This article is long overdue! Hawk's wing mushrooms, also known as scaly hedgehogs, are one of my favorite species. They're beautiful, they fruit pretty reliably, usually in reasonable quantities, and they're delicious for most people, but more on that later. I've been picking and eating these mushrooms for about 20 years, so they're also a bit nostalgic for me! Hopefully, by the end of this article, you'll feel confident in identifying these very beginner-friendly mushrooms. We'll go over the season and habitats to look for these, cover a couple of possible non-toxic lookalikes, and finally, how to harvest, cook, and preserve them!
Hawk's wings are a summer mushroom species that can be associated with spruce and fir in the southern Rockies from July through September. They grow terrestrially, usually in clusters or small groups, and can reach sizes of 12 inches or more across! To identify Sarcodon imbricatus, look for tan to brown caps with darker raised scales. On the underside, they have teeth as their spore-bearing structure instead of gills or pores. I should note that the developing teeth can sometimes look like pores when very young. Their stems are usually short and can become hollow to the cap as the mushroom matures.
I usually find hawk's wing mushrooms in higher elevation spruce-fir or mixed conifer forests near water or areas that would hold some extra moisture. Focus on stream edges, areas near swamps or marshes, and locations where water runs off or drains through the landscape. Oh, and don't forget to look at the trees! In my experience, their favorite hosts are spruce trees, so they can often be found in similar habitats to king boletes but closer to any water or drainage that might be around. Water isn't always necessary; these can be found growing in the middle of the forest, but I seem to have the most consistent success near water.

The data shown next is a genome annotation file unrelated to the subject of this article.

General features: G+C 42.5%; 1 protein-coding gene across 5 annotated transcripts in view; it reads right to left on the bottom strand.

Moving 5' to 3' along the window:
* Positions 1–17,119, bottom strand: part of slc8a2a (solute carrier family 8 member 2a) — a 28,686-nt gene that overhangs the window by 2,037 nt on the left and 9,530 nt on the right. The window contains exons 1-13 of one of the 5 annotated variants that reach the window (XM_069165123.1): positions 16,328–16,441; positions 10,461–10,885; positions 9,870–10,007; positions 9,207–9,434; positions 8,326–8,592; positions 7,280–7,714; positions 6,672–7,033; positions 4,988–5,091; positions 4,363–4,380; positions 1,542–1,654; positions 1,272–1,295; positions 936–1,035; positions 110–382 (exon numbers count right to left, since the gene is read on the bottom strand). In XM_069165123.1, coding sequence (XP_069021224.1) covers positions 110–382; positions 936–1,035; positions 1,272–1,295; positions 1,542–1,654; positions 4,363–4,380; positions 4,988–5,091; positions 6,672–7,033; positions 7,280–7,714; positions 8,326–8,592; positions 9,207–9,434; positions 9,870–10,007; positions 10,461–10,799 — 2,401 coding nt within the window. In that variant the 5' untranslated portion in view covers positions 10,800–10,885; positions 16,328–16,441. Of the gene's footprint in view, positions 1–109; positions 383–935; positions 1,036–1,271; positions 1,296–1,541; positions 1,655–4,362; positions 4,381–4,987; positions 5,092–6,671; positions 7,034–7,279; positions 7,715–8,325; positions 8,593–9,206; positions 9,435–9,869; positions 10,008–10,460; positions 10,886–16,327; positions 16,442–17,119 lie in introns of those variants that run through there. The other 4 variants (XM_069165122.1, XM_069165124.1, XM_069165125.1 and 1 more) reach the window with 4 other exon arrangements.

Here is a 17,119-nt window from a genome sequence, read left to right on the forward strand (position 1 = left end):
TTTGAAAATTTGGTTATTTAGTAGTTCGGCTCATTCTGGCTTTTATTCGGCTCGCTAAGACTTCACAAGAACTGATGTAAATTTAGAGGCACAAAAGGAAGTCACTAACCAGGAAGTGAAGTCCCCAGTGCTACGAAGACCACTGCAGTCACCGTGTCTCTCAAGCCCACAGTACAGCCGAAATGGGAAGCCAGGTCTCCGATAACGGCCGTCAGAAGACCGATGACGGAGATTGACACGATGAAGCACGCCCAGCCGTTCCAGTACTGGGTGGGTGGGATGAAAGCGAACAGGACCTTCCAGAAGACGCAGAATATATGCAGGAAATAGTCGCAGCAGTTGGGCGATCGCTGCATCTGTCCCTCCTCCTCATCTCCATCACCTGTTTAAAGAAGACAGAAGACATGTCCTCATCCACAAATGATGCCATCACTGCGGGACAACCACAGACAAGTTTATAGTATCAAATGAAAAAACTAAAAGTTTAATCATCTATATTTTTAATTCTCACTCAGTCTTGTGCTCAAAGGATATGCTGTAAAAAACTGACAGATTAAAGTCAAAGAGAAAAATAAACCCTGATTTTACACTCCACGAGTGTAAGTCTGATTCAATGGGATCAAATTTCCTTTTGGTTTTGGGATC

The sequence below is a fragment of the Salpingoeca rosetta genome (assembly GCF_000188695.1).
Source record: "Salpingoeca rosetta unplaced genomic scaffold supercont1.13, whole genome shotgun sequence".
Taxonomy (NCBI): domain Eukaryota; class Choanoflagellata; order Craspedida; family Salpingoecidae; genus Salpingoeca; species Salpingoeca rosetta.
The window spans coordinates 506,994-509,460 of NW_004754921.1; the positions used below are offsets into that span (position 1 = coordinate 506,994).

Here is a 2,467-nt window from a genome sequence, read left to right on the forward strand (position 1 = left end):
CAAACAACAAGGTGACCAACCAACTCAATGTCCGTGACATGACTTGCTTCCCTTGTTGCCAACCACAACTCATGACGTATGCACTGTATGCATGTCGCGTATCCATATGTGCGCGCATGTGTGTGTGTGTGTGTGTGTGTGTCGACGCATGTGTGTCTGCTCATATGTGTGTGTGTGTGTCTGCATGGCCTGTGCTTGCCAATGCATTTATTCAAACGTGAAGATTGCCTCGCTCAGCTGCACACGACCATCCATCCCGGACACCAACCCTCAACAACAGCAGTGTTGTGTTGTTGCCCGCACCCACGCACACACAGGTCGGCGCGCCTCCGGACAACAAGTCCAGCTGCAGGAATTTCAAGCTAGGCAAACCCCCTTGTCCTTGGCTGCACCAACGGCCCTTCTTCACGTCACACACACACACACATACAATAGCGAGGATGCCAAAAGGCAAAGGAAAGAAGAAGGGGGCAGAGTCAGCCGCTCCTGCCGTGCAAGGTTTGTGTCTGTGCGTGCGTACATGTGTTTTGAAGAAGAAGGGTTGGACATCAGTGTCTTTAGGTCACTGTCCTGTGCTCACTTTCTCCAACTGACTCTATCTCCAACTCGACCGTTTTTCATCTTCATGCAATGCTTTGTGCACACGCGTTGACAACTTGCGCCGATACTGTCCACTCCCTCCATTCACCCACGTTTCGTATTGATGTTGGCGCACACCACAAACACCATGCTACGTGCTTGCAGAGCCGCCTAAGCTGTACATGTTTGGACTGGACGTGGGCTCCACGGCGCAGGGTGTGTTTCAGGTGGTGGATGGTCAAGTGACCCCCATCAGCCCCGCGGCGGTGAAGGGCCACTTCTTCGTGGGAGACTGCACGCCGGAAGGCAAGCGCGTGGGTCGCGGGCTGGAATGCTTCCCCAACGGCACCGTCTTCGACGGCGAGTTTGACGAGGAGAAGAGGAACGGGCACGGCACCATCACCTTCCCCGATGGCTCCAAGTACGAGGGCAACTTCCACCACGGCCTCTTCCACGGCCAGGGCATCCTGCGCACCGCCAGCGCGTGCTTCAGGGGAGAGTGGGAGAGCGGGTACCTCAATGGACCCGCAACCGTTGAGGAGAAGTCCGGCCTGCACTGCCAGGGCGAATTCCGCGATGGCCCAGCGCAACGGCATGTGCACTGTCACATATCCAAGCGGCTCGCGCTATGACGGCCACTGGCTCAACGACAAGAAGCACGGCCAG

It's probably also good to mention that several species of Sarcodon can be found all over North America, but most people agree that these found in the Southern Rockies are the most edible. No idea why that is, but I've heard it from multiple sources! We may have a different, tastier species than other places, or maybe the growing conditions affect their flavor... Our hawk's wings prefer the conifers, but they grow with deciduous trees in other states, which could have something to do with it. Either way, none of the Sarcodon species are toxic, but some are reportedly inedible.